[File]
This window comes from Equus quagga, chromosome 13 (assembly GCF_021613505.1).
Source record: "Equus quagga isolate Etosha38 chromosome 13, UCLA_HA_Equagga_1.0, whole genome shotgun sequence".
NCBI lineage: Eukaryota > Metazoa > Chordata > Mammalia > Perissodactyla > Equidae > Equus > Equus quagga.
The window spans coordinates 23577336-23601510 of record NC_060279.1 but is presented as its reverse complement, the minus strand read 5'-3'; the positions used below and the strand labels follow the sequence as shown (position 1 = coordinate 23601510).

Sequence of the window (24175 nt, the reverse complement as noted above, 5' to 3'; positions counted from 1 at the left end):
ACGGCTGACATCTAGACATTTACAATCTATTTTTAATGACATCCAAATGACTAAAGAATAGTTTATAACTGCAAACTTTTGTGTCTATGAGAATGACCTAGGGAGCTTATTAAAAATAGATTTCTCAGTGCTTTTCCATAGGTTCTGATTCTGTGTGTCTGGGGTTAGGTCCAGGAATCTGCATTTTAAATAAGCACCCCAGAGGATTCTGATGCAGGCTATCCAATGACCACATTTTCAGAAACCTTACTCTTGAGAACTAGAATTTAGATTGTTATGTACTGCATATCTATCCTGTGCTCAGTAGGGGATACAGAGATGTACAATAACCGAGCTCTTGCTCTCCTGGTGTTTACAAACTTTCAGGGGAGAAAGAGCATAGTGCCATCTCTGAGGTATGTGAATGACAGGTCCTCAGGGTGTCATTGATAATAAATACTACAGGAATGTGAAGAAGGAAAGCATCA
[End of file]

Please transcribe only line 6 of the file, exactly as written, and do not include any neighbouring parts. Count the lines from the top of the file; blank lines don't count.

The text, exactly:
ACGGCTGACATCTAGACATTTACAATCTATTTTTAATGACATCCAAATGACTAAAGAATAGTTTATAACTGCAAACTTTTGTGTCTATGAGAATGACCTAGGGAGCTTATTAAAAATAGATTTCTCAGTGCTTTTCCATAGGTTCTGATTCTGTGTGTCTGGGGTTAGGTCCAGGAATCTGCATTTTAAATAAGCACCCCAGAGGATTCTGATGCAGGCTATCCAATGACCACATTTTCAGAAACCTTACTCTTGAGAACTAGAATTTAGATTGTTATGTACTGCATATCTATCCTGTGCTCAGTAGGGGATACAGAGATGTACAATAACCGAGCTCTTGCTCTCCTGGTGTTTACAAACTTTCAGGGGAGAAAGAGCATAGTGCCATCTCTGAGGTATGTGAATGACAGGTCCTCAGGGTGTCATTGATAATAAATACTACAGGAATGTGAAGAAGGAAAGCATCA